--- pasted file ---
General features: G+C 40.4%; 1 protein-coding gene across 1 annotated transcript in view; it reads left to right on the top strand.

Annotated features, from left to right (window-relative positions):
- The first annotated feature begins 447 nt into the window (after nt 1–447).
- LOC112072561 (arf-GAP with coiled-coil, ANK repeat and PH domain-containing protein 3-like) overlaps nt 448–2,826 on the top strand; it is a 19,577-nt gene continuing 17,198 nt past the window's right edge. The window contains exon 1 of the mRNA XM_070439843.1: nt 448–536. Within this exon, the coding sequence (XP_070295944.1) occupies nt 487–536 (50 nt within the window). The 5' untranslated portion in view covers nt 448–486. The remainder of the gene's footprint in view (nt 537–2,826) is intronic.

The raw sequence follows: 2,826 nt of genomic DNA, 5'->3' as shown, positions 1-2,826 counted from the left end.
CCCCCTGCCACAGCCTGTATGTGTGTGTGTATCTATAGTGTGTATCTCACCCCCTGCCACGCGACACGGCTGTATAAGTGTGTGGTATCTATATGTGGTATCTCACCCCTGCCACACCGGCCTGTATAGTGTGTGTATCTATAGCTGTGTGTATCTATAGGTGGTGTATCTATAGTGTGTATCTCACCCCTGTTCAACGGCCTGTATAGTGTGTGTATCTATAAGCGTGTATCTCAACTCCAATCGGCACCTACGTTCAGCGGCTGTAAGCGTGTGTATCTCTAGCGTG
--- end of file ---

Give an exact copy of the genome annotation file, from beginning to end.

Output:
General features: G+C 40.4%; 1 protein-coding gene across 1 annotated transcript in view; it reads left to right on the top strand.

Annotated features, from left to right (window-relative positions):
- The first annotated feature begins 447 nt into the window (after nt 1–447).
- LOC112072561 (arf-GAP with coiled-coil, ANK repeat and PH domain-containing protein 3-like) overlaps nt 448–2,826 on the top strand; it is a 19,577-nt gene continuing 17,198 nt past the window's right edge. The window contains exon 1 of the mRNA XM_070439843.1: nt 448–536. Within this exon, the coding sequence (XP_070295944.1) occupies nt 487–536 (50 nt within the window). The 5' untranslated portion in view covers nt 448–486. The remainder of the gene's footprint in view (nt 537–2,826) is intronic.

The raw sequence follows: 2,826 nt of genomic DNA, 5'->3' as shown, positions 1-2,826 counted from the left end.
CCCCCTGCCACAGCCTGTATGTGTGTGTGTATCTATAGTGTGTATCTCACCCCCTGCCACGCGACACGGCTGTATAAGTGTGTGGTATCTATATGTGGTATCTCACCCCTGCCACACCGGCCTGTATAGTGTGTGTATCTATAGCTGTGTGTATCTATAGGTGGTGTATCTATAGTGTGTATCTCACCCCTGTTCAACGGCCTGTATAGTGTGTGTATCTATAAGCGTGTATCTCAACTCCAATCGGCACCTACGTTCAGCGGCTGTAAGCGTGTGTATCTCTAGCGTG